“Our goal is to help the California spotted owl recover across its range,” said Michael Fris, field supervisor of the agency’s Sacramento FWS Office. “Ongoing collaboration with a number of partners will result in positive conservation gains and put this species on the road to recovery.”

Park City electeds fight for local control of housing

There’s a housing crisis in Utah. State legislators and the governor have indicated they see increasing supply as part of the solution and implied Summit County doesn’t play well with developers. 

But the County Courthouse, arguing for local control, says those on Capitol Hill don’t understand what it’s like to live in the Park City area.

“It’s hard to really believe this idea of fixing Utah’s housing crisis, this notion that they had to pass this legislation, S.B. 84, to fix a housing problem is simply pretext,” Summit County Council Chair Roger Armstrong said in an interview after Wednesday’s work session with Dakota Pacific Real Estate developers. 

Craig lurches toward riverside rec project

The Yampa River Corridor Project has pushed back its timeline to break ground, but the delay is giving city officials more time to seek additional grant funding for the project, which aims to boost outdoor recreation in Craig and improve the city’s river infrastructure. 

The river project, which has been in the works for several years, was anticipated to break ground in fall 2022 after the city received a $3.3 million Economic Development Administration Assistance to Coal Communities Grant for the project. However, as a part of the EDA funding, additional approvals and permits were required, which delayed the project’s start.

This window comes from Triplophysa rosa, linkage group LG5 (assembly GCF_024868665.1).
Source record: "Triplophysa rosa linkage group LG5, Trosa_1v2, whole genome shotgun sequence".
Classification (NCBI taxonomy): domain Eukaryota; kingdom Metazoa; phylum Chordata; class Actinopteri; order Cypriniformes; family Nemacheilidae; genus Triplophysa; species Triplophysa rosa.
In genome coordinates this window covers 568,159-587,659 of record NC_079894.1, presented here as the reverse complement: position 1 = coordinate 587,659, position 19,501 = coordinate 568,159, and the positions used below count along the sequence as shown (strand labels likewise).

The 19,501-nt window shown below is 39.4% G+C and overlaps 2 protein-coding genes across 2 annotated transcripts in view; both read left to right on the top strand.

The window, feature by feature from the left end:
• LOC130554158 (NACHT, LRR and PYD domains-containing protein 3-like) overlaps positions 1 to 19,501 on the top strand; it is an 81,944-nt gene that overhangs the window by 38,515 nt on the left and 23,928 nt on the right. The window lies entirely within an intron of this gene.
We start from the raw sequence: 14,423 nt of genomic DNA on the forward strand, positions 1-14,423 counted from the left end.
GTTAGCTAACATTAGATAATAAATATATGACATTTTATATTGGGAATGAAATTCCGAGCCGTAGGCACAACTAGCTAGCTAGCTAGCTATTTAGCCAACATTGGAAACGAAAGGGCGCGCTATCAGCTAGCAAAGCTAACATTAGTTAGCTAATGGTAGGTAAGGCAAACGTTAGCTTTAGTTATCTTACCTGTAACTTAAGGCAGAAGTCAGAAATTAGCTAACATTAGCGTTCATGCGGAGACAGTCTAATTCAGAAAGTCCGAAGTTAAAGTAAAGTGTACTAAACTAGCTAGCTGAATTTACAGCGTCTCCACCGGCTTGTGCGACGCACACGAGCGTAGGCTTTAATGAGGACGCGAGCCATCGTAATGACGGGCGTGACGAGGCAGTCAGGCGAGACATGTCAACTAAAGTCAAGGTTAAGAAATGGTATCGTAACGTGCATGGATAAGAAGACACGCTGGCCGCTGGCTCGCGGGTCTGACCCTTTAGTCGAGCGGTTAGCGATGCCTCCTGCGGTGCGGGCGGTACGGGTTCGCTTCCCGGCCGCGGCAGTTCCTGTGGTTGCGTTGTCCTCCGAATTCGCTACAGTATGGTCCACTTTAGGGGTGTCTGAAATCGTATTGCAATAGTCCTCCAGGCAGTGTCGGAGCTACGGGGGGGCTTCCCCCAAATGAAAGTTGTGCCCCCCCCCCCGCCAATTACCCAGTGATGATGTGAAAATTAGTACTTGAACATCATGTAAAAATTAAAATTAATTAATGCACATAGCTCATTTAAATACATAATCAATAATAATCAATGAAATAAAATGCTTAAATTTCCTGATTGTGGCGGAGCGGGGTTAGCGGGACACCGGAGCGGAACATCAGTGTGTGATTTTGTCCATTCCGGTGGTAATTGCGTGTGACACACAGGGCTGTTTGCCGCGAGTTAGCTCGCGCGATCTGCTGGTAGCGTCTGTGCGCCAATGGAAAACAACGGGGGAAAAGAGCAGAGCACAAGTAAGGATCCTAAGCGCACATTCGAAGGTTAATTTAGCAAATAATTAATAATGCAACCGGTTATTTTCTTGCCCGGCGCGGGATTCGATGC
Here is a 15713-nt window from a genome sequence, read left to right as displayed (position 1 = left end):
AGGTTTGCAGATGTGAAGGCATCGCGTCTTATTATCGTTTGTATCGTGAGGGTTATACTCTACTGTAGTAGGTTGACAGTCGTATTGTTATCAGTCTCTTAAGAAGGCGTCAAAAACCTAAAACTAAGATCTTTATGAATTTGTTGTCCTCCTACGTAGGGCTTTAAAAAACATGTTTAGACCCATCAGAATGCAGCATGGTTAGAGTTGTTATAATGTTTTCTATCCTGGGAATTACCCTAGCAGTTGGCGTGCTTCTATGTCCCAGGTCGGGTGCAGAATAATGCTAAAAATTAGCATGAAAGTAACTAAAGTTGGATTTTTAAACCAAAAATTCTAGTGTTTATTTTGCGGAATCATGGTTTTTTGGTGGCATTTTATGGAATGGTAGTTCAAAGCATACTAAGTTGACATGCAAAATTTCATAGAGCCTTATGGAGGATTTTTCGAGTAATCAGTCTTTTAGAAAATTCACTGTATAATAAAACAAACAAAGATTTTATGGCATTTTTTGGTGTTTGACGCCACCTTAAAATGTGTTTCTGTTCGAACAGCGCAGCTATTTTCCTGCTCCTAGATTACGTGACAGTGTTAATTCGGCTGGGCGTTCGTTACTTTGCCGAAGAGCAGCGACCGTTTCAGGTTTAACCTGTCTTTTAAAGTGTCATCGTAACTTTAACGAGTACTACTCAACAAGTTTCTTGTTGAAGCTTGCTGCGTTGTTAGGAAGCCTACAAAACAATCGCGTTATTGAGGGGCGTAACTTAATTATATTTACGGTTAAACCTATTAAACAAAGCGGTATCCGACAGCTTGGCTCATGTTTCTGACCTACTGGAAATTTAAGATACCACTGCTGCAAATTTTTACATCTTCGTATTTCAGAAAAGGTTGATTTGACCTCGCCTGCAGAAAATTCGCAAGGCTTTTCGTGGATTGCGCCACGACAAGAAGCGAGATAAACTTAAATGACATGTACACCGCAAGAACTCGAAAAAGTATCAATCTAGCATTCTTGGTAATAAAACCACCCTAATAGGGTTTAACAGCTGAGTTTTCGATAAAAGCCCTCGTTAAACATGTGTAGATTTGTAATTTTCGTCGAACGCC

Melanie Kilpatrick, the city’s executive assistant who has been managing the project, said the delay has given the city more time to secure additional grant funding, as well as resources for grant administration. 

Eagle County tees up workforce housing project in Eagle

The potential West Eagle workforce housing project has taken another step forward.

The Eagle County Board of Commissioners on Feb. 21 approved a $75,000 preconstruction agreement with RA Nelson to evaluate the property, and the possible project.

Eagle County Resiliency Director Tori Franks wrote in an email that the agreement calls for RA Nelson to “consult on constructability, time, and cost.” That evaluation includes a pair of “pricing exercises” to help the design team with updates.

She noted that since the roughly 9-acre parcel is surrounded by the town of Eagle, any project must be annexed and pass muster with the town’s planning commission.

The Eagle County Housing and Development Authority may be the developer of the project. After town approval, the county authority may continue in that role and would issue a request for proposals for a general contractor.

Senators jump in postal crisis

Last week Sens. Michael Bennet and John Hickenlooper sent a letter to the U.S. Postal Service’s top leadership, inviting them to visit to experience the service and delivery challenges facing many communities’ post offices.  

The letter is addressed not only to Postmaster General Louis DeJoy but also to Joshua Colin, the agency’s chief retail and delivery officer and executive vice president.

“Our office has worked closely with the Colorado-Wyoming USPS district office on these issues, and it is clear that the district is strapped for resources and attention from Washington. We’re hopeful Postmaster DeJoy and USPS leadership will come to Colorado to see the challenges their staff and our communities face firsthand,” Bennet said in a prepared statement.